The female lays her eggs in an almond-shaped mass on the twigs or bark of trees, consisting of regular rows of elongate eggs piled above each other, with the tips all pointing outward, and which are covered with an enveloping coat of a sticky brown secretion that hardens in the sun and becomes dry and papery. When the baby mantids hatch from the eggs, they are held together by two slender threads attached to the anal appendages (cerci); they hang head downward, like a mass of tiny squirming caterpillars, until they cast their first larval skin, at which point they fall to the ground, soft, wingless, little stick-like creatures ready to hunt for themselves. These egg masses are conspicuous objects in the bush and orchard. Each is the home of hundreds of tiny creatures that consume thousands of smaller, harmful insects, and should never be disturbed by the gardener.

The thick-shouldered green mantis is the most common species in our gardens “Orthodera ministralis is more commonly known as Orthodera prasina, but because it was described many years ago under the first name, the latter has become a synonym. It is about 1 1/2 inches long, somewhat stout and thick-set, with the front portion of the neck-like prothorax as wide as the head, fitting up against it, and narrower where it joins the mesothorax. It has well-developed wings and flies well, but it usually remains immobile and alert, resting on a leaf as green as its own bright coat, its treacherous deadly forelegs raised, ready to lash out and seize any unwary moth or butterfly that comes within reach, and it will often secure one larger than itself. It is found from Tasmania to north-west Australia, and it has been recorded in New Zealand, where it could have been easily introduced from Australia with foliage plants.

Archimantis latistylus is the most common species in Sydney, and the genus Archimantis contains five species described from Australia. It is 4 inches long, has large well-developed wings, and varies in colour from dull green to brownish yellow; the female is smaller, with a thicker body and shorter wings. The forewings, or more properly elytra, are brown, rounded at the tips, and frequently marked in the centre with a dark spot; the hind wings are semi-transparent. It blends in with the dull-colored foliage of the Leptospermum and Melaleuca bushes, which blends well with its own uniform tint. This species will be illustrated in colour in McCoy’s “Zoology of Victoria, Decade xiii.”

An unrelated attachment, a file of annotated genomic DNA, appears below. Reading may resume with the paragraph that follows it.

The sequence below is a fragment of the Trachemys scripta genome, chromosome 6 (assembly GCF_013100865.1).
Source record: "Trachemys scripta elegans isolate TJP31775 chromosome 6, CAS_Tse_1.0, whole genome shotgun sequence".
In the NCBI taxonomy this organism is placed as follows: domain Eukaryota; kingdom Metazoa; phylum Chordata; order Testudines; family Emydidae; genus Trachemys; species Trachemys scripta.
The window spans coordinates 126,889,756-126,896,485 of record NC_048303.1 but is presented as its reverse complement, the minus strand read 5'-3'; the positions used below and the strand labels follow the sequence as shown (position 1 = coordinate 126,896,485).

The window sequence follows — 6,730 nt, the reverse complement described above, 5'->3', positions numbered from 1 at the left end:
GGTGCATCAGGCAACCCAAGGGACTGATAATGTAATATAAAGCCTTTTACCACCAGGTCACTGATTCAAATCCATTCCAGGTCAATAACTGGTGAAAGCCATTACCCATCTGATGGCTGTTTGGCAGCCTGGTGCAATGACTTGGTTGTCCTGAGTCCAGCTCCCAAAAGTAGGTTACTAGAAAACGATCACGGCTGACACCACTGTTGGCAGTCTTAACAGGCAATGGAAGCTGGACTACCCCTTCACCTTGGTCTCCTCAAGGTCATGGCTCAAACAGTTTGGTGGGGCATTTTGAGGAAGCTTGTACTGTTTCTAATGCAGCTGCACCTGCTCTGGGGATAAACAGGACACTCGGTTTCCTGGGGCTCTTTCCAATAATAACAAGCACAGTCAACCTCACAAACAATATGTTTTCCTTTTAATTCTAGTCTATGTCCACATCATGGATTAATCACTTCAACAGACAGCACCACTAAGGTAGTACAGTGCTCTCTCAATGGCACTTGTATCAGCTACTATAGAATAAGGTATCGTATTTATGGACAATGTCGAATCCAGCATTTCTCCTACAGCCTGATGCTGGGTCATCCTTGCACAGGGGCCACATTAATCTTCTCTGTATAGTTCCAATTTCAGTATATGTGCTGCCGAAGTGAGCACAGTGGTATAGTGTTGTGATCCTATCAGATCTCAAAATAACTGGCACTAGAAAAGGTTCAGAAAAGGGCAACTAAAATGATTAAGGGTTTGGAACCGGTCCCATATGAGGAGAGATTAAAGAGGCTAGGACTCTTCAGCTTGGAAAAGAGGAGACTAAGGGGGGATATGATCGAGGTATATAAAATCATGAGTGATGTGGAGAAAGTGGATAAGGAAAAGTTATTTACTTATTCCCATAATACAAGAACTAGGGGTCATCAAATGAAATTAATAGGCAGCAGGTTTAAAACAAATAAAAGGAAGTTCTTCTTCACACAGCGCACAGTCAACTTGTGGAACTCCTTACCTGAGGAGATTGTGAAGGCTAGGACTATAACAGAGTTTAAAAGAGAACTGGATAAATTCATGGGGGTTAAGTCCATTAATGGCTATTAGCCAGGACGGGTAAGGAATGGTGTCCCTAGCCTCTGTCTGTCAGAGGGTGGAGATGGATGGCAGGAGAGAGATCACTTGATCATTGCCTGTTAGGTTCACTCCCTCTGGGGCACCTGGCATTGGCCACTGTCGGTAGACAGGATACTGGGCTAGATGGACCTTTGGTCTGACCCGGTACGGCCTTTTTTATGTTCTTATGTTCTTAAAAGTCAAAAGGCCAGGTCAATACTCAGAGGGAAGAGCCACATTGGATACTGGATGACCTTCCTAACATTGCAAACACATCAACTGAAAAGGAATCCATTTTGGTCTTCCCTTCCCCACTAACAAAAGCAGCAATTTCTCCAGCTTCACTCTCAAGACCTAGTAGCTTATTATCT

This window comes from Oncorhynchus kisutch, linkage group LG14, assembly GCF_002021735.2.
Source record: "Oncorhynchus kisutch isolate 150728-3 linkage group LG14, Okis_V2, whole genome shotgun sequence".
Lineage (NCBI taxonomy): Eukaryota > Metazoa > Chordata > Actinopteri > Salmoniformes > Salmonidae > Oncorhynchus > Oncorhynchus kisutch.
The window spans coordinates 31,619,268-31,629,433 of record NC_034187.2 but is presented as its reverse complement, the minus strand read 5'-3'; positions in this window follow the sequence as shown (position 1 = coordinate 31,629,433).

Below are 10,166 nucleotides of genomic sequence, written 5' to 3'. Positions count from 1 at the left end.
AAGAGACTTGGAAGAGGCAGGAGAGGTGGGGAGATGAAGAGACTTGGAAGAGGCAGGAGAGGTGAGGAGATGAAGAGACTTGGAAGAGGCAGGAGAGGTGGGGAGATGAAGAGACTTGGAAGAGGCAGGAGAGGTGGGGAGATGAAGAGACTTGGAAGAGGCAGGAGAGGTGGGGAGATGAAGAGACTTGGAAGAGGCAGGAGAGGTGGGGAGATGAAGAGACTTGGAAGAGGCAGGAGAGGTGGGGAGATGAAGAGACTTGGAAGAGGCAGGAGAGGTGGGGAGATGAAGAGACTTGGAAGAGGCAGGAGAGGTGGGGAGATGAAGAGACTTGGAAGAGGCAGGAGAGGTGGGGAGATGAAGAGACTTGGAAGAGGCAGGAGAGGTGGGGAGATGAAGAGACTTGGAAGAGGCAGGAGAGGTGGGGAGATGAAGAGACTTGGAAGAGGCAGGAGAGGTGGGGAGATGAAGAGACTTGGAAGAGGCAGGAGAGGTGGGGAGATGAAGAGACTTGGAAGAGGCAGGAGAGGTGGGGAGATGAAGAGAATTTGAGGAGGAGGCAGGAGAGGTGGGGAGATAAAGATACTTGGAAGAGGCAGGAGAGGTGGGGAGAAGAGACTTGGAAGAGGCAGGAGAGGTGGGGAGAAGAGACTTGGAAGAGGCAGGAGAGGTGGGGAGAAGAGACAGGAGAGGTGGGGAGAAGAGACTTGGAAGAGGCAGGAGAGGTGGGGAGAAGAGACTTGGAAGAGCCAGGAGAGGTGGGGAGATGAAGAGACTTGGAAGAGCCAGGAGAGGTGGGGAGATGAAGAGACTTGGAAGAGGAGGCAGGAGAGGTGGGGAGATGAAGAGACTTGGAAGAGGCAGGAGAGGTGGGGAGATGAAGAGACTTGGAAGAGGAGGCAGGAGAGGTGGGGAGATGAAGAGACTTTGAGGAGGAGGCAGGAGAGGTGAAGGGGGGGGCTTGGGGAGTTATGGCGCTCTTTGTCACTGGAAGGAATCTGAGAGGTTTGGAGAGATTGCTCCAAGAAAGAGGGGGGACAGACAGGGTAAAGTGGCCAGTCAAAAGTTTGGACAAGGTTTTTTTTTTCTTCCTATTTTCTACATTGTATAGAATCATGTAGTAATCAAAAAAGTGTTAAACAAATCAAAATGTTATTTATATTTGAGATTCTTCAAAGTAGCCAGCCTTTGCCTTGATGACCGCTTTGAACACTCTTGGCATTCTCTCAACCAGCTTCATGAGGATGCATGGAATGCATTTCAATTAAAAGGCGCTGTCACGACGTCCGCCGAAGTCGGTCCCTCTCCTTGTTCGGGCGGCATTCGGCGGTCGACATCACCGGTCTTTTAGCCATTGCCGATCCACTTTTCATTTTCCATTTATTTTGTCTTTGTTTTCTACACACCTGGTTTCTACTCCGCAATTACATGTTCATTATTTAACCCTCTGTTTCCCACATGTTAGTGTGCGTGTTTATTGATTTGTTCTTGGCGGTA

Zoology of Victoria

Archimantis montrosa, a slightly larger species, is from the Victoria River in North Australia; the type was collected by Elsey, naturalist on the Gregory Exploring Expedition in 1856. A. armatus, a smaller brown species from the same area, has the protliorax strangely spined on the outer margins and the undersurface covered with coarse tubercles.

Tenodera australasiae is another well-known species that can be found in Sydney’s low scrub during the summer months. It was first described and illustrated in colour by Leach in his “Zoological Miscellanies.” “West wood claims that the type is in the Banksian Collection at the British Museum, which dates from 1815. It is found throughout Australia and is also native to New Caledonia, New Guinea, and Ceram.
It is a more vibrantly coloured insect. 3 1/2 inches long, yellowish brown in general; the apical edge of the elytra striped with green, followed by a stripe of pale salmon colour, and the rest semi-transparent; the wings are tinged with pink along the front margin, the whole mottled with black and brown, thickest towards the body.

There are a number of active little black or dark brown mantids with strangely shaped bodies that run around on the dull coloured tree trunks, rarely flying (though many of them are winged), but relying on their imitative tints to avoid detection; several of our species belong to the Genus Paroxypilus.

Mantidae is a diverse and fascinating insect family known for their distinctive appearance and predatory behaviour. Because of their ability to remain motionless for long periods of time and their cannibalistic mating behaviour, they are a popular topic of interest among insect enthusiasts.